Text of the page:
Bottles Of Pappy Van Winkle Recovered From A 2013 Bourbon Heist Will Likely Be Destroyed

Pappy Bourbon Heist Destroyed
Getty/Official PSDs

It was the story that shook a thirsty nation to its core. For five years, authorities were trying desperately to find the despicable thieves behind an ongoing ring of theft from the Buffalo Trace and Wild Turkey distilleries. It was, as one brave journalist dubbed it, A BOURBON HEIST. Finally, in 2013, after law enforcement narrowed its list of potential targets in this $26,000 caper*, which included approximately 20 cases of Pappy Van Winkle goodness, nine people were indicted, including a group of “rogue distillery workers.” While the damage had been done and the bourbon-loving public had been deprived of the already all-too-rare Van Winkle bottles, the good news was that some of the stolen bourbon had been saved.

In all, 28 bottles of Van Winkle had been confiscated by the Franklin County Sheriff’s Office, and thus Sheriff Pat Melton had an outstanding idea for what to do with these top shelf treasures. He suggested that they be auctioned off with the proceeds going to charities like the Kentucky Sheriff’s Association’s Boys and Girls Ranch, according to The Guardian, but that will probably not be happening. As if Pappy wasn’t hard enough to find, Julian Van Winkle III has decided that the 28 bottles will not be auctioned.

Instead, he wants them to be destroyed.

Julian Van Winkle III, grandson of Julian “Pappy” Van Winkle Sr, raised concerns about putting the purloined whiskey up for sale, Melton said. Van Winkle wants the stolen bourbon destroyed because of concerns it might have been tampered or contaminated, the sheriff said.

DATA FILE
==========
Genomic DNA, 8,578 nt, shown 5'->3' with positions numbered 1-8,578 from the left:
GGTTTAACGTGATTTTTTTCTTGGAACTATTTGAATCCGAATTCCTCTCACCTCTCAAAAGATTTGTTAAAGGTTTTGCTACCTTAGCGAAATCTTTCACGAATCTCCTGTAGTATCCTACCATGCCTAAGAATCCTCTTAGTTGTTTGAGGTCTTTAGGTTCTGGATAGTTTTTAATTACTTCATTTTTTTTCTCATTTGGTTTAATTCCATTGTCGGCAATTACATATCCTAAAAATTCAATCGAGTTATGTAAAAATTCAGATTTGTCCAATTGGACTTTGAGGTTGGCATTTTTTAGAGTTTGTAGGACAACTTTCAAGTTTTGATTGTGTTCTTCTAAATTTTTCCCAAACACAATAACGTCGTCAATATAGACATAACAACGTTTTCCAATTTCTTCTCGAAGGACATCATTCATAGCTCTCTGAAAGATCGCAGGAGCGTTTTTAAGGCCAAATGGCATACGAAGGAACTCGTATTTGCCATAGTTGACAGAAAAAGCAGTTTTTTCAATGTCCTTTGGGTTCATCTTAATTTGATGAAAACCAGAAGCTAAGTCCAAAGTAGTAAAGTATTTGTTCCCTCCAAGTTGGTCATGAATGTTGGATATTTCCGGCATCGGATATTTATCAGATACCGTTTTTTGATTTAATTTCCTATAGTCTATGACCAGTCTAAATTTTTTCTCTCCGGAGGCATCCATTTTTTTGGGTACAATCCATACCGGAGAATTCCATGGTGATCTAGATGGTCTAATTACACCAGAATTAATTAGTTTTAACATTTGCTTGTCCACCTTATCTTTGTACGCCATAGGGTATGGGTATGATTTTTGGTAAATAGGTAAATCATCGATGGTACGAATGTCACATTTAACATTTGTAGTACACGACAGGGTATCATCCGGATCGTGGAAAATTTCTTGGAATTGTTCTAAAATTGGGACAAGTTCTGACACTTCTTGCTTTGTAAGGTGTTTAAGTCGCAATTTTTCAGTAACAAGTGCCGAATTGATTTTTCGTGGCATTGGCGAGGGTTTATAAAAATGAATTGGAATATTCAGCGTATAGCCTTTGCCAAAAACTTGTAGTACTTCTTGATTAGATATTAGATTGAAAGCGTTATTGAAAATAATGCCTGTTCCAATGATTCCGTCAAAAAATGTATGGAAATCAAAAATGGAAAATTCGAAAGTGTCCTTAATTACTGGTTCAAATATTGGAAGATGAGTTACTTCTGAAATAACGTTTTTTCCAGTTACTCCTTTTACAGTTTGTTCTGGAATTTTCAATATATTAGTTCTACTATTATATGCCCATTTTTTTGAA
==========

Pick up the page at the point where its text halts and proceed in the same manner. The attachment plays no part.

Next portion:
“We totally respect his wishes,” Melton said.

But ultimately, a judge will decide the fate of the confiscated whiskey once the theft case is completed. (Via The Guardian)

Many bourbon enthusiasts might respond to Van Winkle’s desire to keep his family brand’s reputation stellar and pristine with a hearty scoff, because, again, it’s really f*cking hard to find this stuff, and actually getting your hands on a bottle without paying a stupid price to a third party (we’ll consider the auction price to be worthwhile for the charity aspect) is practically a miracle these days.

Alas, this is an industry driven by purists who believe that if a bottle falls into the wrong hands, the worst has probably occurred. “Nary a chance shall be taken,” they’d say while staring at a sealed bottle and fondly remembering the taste of a rare bourbon they once sipped. After all, because this BOURBON HEIST involved “rogue distillery workers,” it is possible that they broke the seals, replaced the good bourbon with trash swill, and then resealed them in a way that was at least good enough to pass the test of a shmuck with some cash. Or worse, they stored the bottles in hot Port-O-Johns. *glances at bottle of 12-year, suddenly gets really nervous*

So, yes, there’s a possibility that bourbon connoisseurs shaking their tumblers in rage over this could be worried about nothing. The judge could ignore the Van Winkle family’s wishes and allow the police to auction the 28 bottles for charity. But this is Kentucky, baby. The land of bourbon. Brown oil. God’s hooch. What the bourbon barons say is bound to be law of the land. Unless, of course, someone is daring enough to pull off… BOURBON HEIST 2: BOTTLES TO THE PEOPLE.

*That’s, like, several hundred thousand dollars in the secondary chump market cash.

(Via The Guardian)